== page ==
[00:00:00] Jackie Ferguson: [00:00:00] Welcome to Diversity: Beyond the Checkbox, brought to you by The Diversity Movement, where we discuss diversity, equity, and inclusion topics with leaders that make our world a more welcoming and supportive place for all. We can't wait to share with you what's coming next. But in this compilation episode, we're looking back on the conversations we've had with DEI leaders from season three as we get excited for the next season coming in June.
Also, I wanted to let you know about a couple exciting updates from The Diversity Movement. First, we have a new podcast called Winning with Diversity where our VP of business strategy, Shelly Willingham, talks DEI through a business lens, specifically in the first series, how you can think about DEI while working in a startup. Go check that out on any podcast app, and we'll have a link in the show notes.
So without further ado, here are some of my favorite [00:01:00] moments from Diversity: Beyond the Checkbox.
Brian "Woody" White: [00:01:06] I was a Senior Manager in a company. And the company was thinking about moving its corporate office. And everything they talked about when I went to the meeting was all about the pristineness of the environment, playing golf and all those kinds of things.
And they picked some locations and I remember saying, " I appreciate these wonderful looking places that you guys pick, but the areas you're selecting to move the corporate office is like 0.00005% Black, let alone minority in general." And you know, I brought up conversations and things like, "So you guys do realize that my wife wouldn't have anywhere to go to get her Black hair done because nobody will understand it."
My kids would be not only the only Black kids in the class, but probably in the school and [00:02:00] possibly the neighborhood based on the places you're looking at. So, when I brought some of those things up, it meant absolutely nothing. So, it's things like that, that I like to mention because those are the things outside of the work that a lot of Black executives don't know when you start moving up, it's conversations like this that just make you say, "Wow, what uh, what exactly do I do here if we move these offices?
Jackie Ferguson: [00:02:30] What do you wish everyone knew about people with disabilities? What do you want to share with our listeners about people with disabilities and what they can do? You know, how amazing and special they are. You want to talk about that a little bit?
Sophie Pacyna: [00:02:51] People with down syndrome like me, they should feel special for who they are. And they should, [00:03:00] they should embrace who they are and feel special in their own skin and be who they are.
Jackie Ferguson: [00:03:11] Sophie, that's good advice for all of us, isn't it? To feel good in your own skin and appreciate who they are. I love that. Thank you for sharing that.
Why do you think organizations are hesitant about employing people with disabilities?
Lindsay Wrege: [00:03:32] Yeah, I think that unfortunately there is, I don't know if stigma is the right word, but people see differences as scary or unknown as opposed to interesting, and I think that, that's a big societal mindset that I'm hoping 321 Coffee can be a part of changing. And so, for a lot of people, if they didn't have, or [00:04:00] don't have, a personal connection to someone with a disability, they just may not know about that whole community, you know? They don't know how to interact with someone. If they see someone who's non-verbal, they don't know how to have that conversation, which is understandable. But, I think that something that I'm excited for 321 to be a player is showing that yes, there are differences, but that doesn't divide us, and there are, are so - there's so much value in these conversations and these relationships.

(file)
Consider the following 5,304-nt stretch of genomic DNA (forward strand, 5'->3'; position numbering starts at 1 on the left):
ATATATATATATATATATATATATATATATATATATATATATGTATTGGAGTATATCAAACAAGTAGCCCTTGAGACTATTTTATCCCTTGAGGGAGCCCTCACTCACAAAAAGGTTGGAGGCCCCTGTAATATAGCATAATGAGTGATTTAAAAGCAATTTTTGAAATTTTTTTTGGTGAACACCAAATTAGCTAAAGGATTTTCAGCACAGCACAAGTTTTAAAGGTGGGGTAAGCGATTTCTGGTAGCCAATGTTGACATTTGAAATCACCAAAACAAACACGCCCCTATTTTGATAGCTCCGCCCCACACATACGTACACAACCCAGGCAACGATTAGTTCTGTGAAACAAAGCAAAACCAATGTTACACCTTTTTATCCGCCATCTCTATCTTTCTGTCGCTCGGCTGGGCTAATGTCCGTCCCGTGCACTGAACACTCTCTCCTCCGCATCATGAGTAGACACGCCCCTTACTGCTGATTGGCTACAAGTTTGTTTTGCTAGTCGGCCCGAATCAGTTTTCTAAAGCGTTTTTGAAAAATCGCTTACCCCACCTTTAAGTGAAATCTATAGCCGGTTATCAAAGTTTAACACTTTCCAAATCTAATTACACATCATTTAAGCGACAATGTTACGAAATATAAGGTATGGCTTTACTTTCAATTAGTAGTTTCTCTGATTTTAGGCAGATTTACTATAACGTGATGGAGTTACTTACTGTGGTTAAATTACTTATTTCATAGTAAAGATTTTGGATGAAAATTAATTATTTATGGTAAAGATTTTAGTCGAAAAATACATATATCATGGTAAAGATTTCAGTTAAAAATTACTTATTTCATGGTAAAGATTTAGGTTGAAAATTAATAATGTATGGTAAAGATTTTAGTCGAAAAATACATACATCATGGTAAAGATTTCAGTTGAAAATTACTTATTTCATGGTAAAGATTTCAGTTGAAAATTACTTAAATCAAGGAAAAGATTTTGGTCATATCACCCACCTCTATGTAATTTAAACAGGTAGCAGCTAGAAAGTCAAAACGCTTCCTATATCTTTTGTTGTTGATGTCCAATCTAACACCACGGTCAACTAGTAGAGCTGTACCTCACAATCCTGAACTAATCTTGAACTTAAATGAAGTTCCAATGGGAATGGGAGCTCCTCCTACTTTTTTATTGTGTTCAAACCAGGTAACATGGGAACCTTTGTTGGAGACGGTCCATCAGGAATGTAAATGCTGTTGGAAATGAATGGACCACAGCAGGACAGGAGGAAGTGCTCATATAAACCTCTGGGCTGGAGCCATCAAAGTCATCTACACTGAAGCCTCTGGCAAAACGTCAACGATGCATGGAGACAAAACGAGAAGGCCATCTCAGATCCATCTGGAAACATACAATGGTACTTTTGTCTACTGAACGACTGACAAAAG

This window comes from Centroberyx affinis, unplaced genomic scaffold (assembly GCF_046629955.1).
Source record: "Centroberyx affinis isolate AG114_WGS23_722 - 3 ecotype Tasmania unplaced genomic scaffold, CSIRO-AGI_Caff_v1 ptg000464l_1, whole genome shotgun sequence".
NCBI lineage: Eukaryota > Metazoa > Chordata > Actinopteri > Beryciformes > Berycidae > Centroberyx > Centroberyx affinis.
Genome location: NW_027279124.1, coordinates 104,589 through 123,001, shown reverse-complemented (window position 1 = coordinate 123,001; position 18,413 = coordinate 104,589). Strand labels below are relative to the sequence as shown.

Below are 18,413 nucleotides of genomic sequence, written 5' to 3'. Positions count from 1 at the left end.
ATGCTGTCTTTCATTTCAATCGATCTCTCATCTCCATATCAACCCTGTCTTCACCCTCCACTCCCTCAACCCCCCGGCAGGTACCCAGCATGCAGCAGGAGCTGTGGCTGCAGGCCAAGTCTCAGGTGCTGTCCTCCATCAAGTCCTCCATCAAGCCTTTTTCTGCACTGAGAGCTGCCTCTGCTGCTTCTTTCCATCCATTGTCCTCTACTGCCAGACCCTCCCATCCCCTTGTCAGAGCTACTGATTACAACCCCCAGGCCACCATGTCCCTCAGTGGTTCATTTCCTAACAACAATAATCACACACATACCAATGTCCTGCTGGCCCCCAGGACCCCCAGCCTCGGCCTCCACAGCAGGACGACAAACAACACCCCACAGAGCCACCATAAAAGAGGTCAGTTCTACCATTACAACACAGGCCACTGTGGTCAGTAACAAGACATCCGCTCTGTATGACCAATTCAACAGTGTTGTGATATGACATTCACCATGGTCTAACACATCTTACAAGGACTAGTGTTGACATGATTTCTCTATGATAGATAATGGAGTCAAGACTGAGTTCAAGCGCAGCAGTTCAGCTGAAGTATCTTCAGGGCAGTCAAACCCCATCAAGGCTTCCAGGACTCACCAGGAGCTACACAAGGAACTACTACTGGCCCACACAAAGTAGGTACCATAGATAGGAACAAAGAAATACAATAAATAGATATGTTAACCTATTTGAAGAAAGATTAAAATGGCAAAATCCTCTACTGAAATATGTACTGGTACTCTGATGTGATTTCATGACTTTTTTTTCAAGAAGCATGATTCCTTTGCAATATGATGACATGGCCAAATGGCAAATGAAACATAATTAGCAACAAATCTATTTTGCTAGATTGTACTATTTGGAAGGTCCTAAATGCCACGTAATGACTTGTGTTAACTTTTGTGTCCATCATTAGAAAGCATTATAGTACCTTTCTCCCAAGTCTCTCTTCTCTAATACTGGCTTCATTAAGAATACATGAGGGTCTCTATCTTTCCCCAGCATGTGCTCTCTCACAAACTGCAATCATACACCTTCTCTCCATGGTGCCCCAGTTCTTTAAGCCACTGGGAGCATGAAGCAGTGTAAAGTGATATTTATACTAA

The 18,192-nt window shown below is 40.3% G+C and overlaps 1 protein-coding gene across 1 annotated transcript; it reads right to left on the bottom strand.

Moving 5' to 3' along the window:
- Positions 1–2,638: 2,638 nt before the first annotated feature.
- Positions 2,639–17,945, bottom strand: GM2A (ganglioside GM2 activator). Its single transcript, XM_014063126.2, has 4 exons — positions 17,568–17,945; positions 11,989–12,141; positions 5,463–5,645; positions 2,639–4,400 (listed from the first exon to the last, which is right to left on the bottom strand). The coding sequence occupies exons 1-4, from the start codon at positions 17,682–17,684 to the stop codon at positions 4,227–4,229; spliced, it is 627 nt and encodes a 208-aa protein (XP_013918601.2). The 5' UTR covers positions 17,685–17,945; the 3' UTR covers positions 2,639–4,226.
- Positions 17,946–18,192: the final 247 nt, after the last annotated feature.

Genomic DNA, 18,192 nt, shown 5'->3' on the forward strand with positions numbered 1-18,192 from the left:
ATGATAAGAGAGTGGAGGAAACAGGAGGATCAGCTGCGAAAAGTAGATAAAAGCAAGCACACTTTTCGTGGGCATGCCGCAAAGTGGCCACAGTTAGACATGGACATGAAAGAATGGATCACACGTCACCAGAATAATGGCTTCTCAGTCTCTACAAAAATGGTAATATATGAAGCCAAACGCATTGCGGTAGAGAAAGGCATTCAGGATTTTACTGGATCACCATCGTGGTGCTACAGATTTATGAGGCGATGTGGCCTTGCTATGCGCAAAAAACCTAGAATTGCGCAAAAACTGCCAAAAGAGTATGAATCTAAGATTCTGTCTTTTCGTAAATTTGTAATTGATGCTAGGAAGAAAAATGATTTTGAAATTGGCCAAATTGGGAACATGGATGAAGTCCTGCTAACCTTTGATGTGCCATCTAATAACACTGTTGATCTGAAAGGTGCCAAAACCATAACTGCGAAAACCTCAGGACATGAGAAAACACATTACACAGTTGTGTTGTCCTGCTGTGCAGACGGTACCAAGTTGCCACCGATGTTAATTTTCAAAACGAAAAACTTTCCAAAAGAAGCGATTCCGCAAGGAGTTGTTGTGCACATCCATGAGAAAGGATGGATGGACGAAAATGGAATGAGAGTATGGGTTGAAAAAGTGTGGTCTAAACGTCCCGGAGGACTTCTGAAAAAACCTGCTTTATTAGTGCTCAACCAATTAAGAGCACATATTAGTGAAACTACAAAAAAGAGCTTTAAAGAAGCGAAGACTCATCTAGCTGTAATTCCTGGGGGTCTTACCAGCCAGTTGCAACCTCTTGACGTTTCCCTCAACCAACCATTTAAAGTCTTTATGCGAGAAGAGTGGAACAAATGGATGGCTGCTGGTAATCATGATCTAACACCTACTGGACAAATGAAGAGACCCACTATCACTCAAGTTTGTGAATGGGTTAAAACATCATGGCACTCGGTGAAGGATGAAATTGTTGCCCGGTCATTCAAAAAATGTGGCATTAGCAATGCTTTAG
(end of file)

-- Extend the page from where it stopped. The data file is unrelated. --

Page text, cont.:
And I love to see the perspective and the mindsets changing from customers that come to 321, especially because if you walk by our shop, you know, the name 321 Coffee doesn't scream anything about disability, you know? So a lot of times people come in because they see the word coffee, and they're like, "Oh great. I just want a cup of coffee."
And then all of a sudden, you know, someone's in front of them with autism taking their order, and they see somebody with spina bifida steaming the [00:05:00] milk on their latte, and they've got someone with down syndrome chatting with them as they wait for their drink, and it's just this whole diverse team and exposure.
Jackie Ferguson: [00:05:11] Sandra, tell us why you're so passionate about women being financially empowered.
Sandra Stowe: [00:05:16] I find, and I, I say this with some delicacy, because I'm not saying that this only happens to women, but I feel like women have more obstacles. So again, it doesn't mean that men don't face some of the same challenges, but in large majority, I would say women face more financial challenges.
And for instance, like what I mean by that is the most obvious, I think the one that gets a lot more air time, is really around the wage gap, right? Where women make 82 cents on the dollar for their male counterparts. And, depending upon your race, you actually might make less. So it's unfortunate, right, but it's real where just your earning power, one, is affected by that. [00:06:00] Two, and again, I'm, I'm giving my comments in very broad strokes, so I don't want to sound stereotypical, but it's just broad strokes here in that many women, you know, if they have children, they tend to take time away from their careers to rear children, right?
And it's a personal choice and it's not a wrong choice, but the potential impact of that is, at a later stage, if they decide to go back to work, if they even decide to do that, many times, they're not on the same trajectory that they once were. And so, the types of roles they're able to, to attain, and then commensurately with that is like the level of income and earning power, is at a lower level than what it would have been had they stayed in their careers, right?